Miller Group - one of the firms behind the huge Arena Central development in the centre of Birmingham - was in cautious mood yesterday, warning that full year profits will be slightly behind last year.
Edinburgh-based Miller is one of the partners which make up Arena Central Developments, a joint venture set up with Bridgehouse Capital, controlled by local entrepreneur Andy Ruhan. Irish firm Dandara is the development partner for the 175-metre high tower, called the V Building.
Arena Central Developments has already negotiated a 250-year ground lease on the 2.3 million sq ft Arena Central site, bordered by Suffolk Street Queensway, Broad Street, Bridge Street and Holiday Street. Construction work is due to begin this spring.
Keith Miller, group chief executive, yesterday said in a trading update ahead of final results that 2007 had been a year of contrast.
"During the first half of the year it was evident that interest rate increases were having an impact on the demand for housing and commercial property," he noted.
"The economy was slowing down in a controlled manner but we had anticipated this and were able to maintain strong forward sales positions.
"The second half was dominated by turbulence in the financial markets and illiquidity in the banking sector which has had an adverse effect on the availability of funds and the confidence of buyers.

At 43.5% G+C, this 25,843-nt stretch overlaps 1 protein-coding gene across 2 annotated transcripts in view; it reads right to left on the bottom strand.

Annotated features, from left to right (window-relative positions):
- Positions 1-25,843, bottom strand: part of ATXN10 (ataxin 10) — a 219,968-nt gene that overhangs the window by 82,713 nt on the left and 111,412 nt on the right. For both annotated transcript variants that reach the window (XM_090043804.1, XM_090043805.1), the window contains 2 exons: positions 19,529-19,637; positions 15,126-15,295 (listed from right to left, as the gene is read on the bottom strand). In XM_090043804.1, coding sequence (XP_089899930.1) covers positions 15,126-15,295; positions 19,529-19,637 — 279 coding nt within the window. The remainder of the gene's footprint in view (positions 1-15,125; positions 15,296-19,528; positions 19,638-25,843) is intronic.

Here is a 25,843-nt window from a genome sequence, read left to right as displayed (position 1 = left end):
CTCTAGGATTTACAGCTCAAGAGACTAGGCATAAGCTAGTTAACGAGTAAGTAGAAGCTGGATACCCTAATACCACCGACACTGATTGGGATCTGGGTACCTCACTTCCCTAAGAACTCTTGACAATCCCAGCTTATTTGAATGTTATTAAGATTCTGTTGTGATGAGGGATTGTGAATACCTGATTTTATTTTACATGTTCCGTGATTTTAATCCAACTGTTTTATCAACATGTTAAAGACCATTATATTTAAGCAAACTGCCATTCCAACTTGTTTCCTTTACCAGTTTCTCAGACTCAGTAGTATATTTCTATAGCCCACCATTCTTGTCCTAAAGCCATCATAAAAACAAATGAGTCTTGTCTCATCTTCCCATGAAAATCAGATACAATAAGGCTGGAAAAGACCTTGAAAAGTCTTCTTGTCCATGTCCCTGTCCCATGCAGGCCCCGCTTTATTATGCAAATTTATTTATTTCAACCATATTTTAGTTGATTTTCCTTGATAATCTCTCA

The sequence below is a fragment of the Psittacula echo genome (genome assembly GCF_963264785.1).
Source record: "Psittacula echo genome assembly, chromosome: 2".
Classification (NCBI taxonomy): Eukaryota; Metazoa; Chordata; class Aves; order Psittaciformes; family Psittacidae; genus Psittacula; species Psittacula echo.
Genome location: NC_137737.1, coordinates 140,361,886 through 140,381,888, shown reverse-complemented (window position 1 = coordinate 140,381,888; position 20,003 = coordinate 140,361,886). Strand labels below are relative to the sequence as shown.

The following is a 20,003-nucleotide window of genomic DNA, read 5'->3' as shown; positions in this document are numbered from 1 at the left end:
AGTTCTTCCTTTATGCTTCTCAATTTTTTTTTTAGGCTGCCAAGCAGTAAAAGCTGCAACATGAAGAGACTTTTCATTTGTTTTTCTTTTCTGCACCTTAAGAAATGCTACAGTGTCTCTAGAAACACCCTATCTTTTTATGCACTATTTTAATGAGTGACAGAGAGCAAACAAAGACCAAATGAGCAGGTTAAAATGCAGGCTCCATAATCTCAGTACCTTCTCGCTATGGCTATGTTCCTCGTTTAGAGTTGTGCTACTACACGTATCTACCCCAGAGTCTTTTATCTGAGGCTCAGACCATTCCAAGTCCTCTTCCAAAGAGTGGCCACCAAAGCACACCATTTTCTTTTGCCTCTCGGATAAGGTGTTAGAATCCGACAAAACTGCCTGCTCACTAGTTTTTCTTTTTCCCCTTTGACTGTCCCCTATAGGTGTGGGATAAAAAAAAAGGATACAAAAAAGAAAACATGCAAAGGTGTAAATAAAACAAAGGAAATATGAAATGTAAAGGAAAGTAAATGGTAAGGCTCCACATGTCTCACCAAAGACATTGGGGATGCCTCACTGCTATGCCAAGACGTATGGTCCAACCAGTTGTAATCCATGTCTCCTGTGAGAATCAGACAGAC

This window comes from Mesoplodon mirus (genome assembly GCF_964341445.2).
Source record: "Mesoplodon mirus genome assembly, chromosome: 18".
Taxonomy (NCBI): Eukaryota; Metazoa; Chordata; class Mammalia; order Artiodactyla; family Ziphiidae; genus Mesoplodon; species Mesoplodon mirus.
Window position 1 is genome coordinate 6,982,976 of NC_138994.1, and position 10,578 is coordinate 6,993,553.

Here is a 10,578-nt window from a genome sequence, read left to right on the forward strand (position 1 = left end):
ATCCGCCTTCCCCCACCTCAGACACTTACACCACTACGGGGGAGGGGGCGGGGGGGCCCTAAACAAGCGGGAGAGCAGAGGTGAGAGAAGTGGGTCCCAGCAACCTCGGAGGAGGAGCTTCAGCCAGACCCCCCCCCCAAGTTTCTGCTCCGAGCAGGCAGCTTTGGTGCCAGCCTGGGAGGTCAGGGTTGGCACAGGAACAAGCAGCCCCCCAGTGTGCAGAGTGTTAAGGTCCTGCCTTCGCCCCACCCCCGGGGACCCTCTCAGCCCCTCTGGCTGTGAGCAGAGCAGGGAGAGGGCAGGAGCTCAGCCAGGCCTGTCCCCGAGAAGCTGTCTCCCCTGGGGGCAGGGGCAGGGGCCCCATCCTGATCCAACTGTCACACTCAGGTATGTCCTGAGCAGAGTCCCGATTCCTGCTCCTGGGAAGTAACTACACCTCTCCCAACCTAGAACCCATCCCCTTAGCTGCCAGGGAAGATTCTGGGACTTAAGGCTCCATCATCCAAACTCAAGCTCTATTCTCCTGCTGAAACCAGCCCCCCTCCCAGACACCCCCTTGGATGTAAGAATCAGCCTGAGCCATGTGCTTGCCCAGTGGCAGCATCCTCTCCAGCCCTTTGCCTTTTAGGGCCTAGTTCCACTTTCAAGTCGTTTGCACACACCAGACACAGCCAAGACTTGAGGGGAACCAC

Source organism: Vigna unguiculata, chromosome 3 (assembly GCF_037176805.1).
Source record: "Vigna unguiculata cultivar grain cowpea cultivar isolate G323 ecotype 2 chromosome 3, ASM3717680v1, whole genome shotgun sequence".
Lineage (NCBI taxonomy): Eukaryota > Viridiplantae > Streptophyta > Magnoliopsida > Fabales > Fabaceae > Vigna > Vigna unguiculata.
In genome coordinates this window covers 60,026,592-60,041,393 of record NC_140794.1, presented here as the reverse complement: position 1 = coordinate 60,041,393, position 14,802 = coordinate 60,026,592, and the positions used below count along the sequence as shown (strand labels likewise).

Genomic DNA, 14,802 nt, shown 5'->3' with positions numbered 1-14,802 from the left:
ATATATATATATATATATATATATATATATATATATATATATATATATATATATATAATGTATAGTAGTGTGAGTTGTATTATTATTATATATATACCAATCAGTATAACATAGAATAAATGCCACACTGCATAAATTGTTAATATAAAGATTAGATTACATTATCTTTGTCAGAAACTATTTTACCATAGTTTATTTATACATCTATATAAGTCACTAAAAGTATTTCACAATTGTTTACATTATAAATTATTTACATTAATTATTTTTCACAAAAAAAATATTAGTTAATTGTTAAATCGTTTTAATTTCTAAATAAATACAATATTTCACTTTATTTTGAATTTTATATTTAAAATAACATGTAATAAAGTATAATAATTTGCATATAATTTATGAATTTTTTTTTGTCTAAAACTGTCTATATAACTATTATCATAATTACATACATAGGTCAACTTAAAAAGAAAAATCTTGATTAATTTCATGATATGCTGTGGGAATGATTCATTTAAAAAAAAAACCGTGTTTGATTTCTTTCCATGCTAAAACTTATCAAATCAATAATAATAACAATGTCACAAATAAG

"The public focus on these issues has exacerbated the situation and affected consumer and investor confidence. Consequently, the second half of the year has been challenging and full year profits are expected to be slightly behind last year.
"Looking forward, we expect consumer and investor demand to remain subdued in the short term.
"However, the group is in strong financial health and these challenging times will present opportunities, especially for private companies that have greater flexibility to act counter cyclically.
Turning to the group's housing division, Mr Miller said that reservations throughout 2007 had fallen 18 per cent compared to the previous year, with a more pronounced reduction of 29 per cent taking place in the second half.
"Overall prices remain relatively flat although there is no clear pattern, with some regions having a more favourable outturn than others. Margins will be lower as a consequence of reduced volumes," he added.
"We purchased approximately 3,600 plots during the year and sold 900 plots. This will result in a slight reduction in our operating land bank, which will remain at approximately three years supply.
"The strategic landbank position has improved and in particular we anticipate benefiting as a number of our sites in the Midlands and South will come forward for future development in the short to medium term.
"Looking ahead, we have confidence in the fundamentals of the industry with strong demand for home ownership, low unemployment and weak housing supply."
Miller's property division had a very active year, selling some 1.3 million sq ft of space.
"We expect the occupational markets to remain steady both in the UK and Europe and, although prices have been falling in investment markets, the attractiveness and past performance of property as an asset class should see continued demand for good product," Mr Miller said.
Meanwhile, Miller Construction notched turnover in the region of £400 million.